Cassandra Clare’s first foray into adult fantasy comes in the form of Sword Catcher, the first book in a planned quartet that follows Kellian, or more affectionately known as Kel, as he is forcefully taken from an orphanage and ceremoniously placed in the jaws of Castellane’s Royal Family. Kel is effectively thrust into a world of duplicity, where he is trained to become the body double of the Crown Prince, and essentially a bodyguard in the same breath, thus becoming the ‘Sword Catcher’. We also follow Lin Caster, a female physician, who is sequestered within a city specifically for the Ashkar, a community looked down upon for their rare magical abilities. Lin’s greatest desire is to cure her closest friend from a seemingly incurable illness, and she is willing to cross the boundaries of magic to do so. Both protagonists are tied to a thread at the hands of the Ragpicker King, the mastermind that runs Castellane’s criminal underworld. Both protagonists are offered allegiance with the Ragpicker King – but at what cost? Sword Catcher is the indulgent introduction to a series bursting at the seams with political intrigue and magical unrest.
The grimdark element to Sword Catcher is subtle, in that the violence and amorality is built into the bricks of Castellane’s foundation. The wealthy reside upon high hills, fervent with their riches and away from the commoners, while the most corrupt of criminals run the streets below. Whilst rolling greens and city streets separate them, their goals are the same: power, money and the thrill of debauchery. The city of Castellane itself is even bordered with a moat, home to crocodiles who are often fed political prisoners and criminals alike. I find that whilst Sword Catcher is not explicit in its categorisation as grimdark, it most certainly borrows aspects of the genre and skilfully threads it into the world building.
Cassandra Clare’s writing has a reminiscence to it. As if those who grew up reading the Shadowhunter Chronicles have been given space to explore the adult fantasy genre in the skin that they have been so comfortable in all these years when following her previous series. Whilst the worlds are vastly different, Clare’s strongpoint across all her work is her characterisations. She has the unique ability of making her readers severely attached to her characters. Kel is a fine young man, and a thrilling protagonist; he is witty, smart and multi-faceted. His struggle with identity takes the centre of his characterisation in this book, as we find he struggles to grasp on to who he truly is and who he is supposed to be. You would expect him to develop a sort of hatred towards the Prince he is to die for, but he is instead fiercely protective of him, which I found quite refreshing. His friendship with Conor falls into the remit of brotherhood (not a theme unfamiliar to Clare), and it is truly one of my highlights of the novel. In a Court of corruption, the love between Kel and Conor is a beam of light. Conor is the most morally lenient of the two; he never truly does anything quite immoral, but he often toes the line. At a Sword Catcher event, Clare stated that ‘loving Kel is Conor’s great humanising quality’, which I think encapsulates Conor’s characterisation well, in that his affection for Kel is what tethers him to the reality of what is expected of him as the Crown Prince. Lin Caster is a fierce character, shunned for what she believes in, a blueprint for many female protagonists in fantasy. This does not make her boring or repetitive; although I do feel as if we have only seen a fraction of her personality in this book. I would have loved to have learned more of her and her Ashkari magic, as the tidbits we are privy to in this book are super fascinating.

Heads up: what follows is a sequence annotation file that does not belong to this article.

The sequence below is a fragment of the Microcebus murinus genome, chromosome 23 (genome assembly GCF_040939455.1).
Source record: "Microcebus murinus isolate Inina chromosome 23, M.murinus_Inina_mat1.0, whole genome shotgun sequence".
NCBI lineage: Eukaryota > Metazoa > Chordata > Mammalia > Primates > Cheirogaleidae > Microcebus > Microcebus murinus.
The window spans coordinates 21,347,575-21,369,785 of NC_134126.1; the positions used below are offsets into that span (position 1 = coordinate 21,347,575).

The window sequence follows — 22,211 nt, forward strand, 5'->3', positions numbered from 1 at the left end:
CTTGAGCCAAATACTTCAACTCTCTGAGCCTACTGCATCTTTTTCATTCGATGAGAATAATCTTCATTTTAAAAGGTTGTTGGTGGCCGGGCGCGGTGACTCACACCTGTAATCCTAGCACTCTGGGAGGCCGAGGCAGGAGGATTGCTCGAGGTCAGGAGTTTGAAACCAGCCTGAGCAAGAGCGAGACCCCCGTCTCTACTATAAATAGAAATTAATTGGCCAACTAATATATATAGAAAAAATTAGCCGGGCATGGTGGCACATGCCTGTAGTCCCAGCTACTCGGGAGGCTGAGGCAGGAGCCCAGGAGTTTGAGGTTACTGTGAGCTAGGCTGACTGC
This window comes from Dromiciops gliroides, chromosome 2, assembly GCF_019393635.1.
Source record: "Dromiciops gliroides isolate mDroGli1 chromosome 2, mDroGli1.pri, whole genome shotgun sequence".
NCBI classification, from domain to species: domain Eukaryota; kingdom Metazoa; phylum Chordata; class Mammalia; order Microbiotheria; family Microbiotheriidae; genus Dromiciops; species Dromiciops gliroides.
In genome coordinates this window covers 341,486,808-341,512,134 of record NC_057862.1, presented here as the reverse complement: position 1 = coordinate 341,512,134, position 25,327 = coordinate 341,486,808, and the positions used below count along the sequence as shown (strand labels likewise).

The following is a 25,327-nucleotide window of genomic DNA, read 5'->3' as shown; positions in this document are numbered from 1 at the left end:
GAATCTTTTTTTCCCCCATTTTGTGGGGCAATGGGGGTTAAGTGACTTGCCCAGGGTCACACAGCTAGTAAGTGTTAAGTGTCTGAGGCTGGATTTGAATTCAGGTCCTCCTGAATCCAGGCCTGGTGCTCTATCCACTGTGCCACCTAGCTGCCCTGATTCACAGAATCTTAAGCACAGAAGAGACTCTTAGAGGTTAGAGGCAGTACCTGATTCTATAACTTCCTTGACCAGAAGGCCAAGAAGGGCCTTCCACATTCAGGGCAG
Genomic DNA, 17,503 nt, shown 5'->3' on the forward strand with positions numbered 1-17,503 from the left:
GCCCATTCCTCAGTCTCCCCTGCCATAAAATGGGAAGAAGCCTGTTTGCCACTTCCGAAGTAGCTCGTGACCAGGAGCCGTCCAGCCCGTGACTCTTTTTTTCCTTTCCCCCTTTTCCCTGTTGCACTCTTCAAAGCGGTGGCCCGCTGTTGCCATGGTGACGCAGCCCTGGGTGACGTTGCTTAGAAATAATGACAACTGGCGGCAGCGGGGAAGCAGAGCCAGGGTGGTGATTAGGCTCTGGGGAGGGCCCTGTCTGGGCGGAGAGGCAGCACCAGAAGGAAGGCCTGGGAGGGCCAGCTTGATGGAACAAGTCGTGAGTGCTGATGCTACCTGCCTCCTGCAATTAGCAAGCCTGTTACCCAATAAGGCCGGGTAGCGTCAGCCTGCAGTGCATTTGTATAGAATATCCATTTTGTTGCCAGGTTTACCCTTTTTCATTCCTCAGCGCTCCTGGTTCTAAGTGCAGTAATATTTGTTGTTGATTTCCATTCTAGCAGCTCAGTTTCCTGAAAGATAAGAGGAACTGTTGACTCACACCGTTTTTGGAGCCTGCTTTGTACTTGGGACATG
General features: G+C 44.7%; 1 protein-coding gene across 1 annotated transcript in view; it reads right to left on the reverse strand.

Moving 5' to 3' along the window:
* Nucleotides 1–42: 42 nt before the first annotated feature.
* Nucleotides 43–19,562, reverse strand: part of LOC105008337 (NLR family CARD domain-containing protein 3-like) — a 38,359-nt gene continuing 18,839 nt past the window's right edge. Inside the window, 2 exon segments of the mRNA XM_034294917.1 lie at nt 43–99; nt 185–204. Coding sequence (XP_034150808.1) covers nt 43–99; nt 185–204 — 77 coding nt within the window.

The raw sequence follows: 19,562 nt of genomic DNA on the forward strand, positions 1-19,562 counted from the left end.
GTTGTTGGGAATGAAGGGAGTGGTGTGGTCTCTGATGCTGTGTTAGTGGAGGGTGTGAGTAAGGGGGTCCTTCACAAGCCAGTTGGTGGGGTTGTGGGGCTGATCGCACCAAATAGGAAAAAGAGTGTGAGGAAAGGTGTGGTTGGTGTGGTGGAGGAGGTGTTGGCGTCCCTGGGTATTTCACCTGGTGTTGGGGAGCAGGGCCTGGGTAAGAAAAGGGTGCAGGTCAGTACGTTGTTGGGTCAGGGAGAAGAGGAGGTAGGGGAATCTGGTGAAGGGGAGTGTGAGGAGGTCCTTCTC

Sword Catcher is both dense in size and in world-building, but is never tiresome. Every new detail was fascinating, and fed my understanding of the world. It is important to note that the length of the novel does not give way to a lot of plot. I suspect this was necessary due to the heavy history and politics of Castellane, so that the rest of the series can take off with the right foundations set. This may be off-putting for some readers, but I believe the characters make up for it. I must also note that romance is not the focal point of this novel, which may come as a shock to many, but it is instead an aspect that is alluded to in pockets within the story. Sword Catcher is heavy on the politics, but in a way that I found quite accessible and not convoluted in any way. I warn readers of her previous work to enter with a sort of cautious optimism, as you will find it is not as explosive and fast-paced as her other works, but it is certainly an enjoyable change of pace.
I could not write this review without mentioning how brilliantly detailed Clare has written out this world. Her depictions of various settings, from the courtyards to the ballrooms to the street markets is truly brilliant – you can almost see, smell and taste Castellane. My personal favourite descriptions have to be the ones of Conor’s attire, which were never short of spectacular at all times!
If you are looking for a fast-paced fantasy, rife with twists and turns, then this is not the book for you. However, if you’re in the mood for a solid first book in a series, spanning the themes of a classic fantasy: political intrigue, magic, secrets and conspiracies, then I highly suggest indulging in Cassandra Clare’s Sword Catcher.